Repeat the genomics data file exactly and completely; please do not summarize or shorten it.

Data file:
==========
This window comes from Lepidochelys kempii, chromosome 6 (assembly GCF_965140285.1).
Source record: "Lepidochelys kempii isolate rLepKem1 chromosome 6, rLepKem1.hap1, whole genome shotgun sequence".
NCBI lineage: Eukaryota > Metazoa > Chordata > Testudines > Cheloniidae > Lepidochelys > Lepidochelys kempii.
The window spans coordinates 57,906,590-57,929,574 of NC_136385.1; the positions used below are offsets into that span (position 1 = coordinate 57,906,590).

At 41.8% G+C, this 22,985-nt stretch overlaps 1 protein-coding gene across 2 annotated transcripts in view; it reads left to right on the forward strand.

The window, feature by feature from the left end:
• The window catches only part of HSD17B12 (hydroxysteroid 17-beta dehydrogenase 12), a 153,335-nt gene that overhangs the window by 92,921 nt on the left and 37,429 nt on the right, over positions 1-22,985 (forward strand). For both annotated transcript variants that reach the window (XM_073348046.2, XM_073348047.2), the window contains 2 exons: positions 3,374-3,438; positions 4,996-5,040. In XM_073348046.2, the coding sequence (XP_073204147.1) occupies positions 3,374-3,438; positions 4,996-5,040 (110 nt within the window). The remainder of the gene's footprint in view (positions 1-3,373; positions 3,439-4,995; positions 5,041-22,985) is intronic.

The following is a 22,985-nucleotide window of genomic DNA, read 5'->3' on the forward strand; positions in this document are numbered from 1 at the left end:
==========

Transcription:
This window comes from Lepidochelys kempii, chromosome 6 (assembly GCF_965140285.1).
Source record: "Lepidochelys kempii isolate rLepKem1 chromosome 6, rLepKem1.hap1, whole genome shotgun sequence".
NCBI lineage: Eukaryota > Metazoa > Chordata > Testudines > Cheloniidae > Lepidochelys > Lepidochelys kempii.
The window spans coordinates 57,906,590-57,929,574 of NC_136385.1; the positions used below are offsets into that span (position 1 = coordinate 57,906,590).

At 41.8% G+C, this 22,985-nt stretch overlaps 1 protein-coding gene across 2 annotated transcripts in view; it reads left to right on the forward strand.

The window, feature by feature from the left end:
• The window catches only part of HSD17B12 (hydroxysteroid 17-beta dehydrogenase 12), a 153,335-nt gene that overhangs the window by 92,921 nt on the left and 37,429 nt on the right, over positions 1-22,985 (forward strand). For both annotated transcript variants that reach the window (XM_073348046.2, XM_073348047.2), the window contains 2 exons: positions 3,374-3,438; positions 4,996-5,040. In XM_073348046.2, the coding sequence (XP_073204147.1) occupies positions 3,374-3,438; positions 4,996-5,040 (110 nt within the window). The remainder of the gene's footprint in view (positions 1-3,373; positions 3,439-4,995; positions 5,041-22,985) is intronic.

The following is a 22,985-nucleotide window of genomic DNA, read 5'->3' on the forward strand; positions in this document are numbered from 1 at the left end: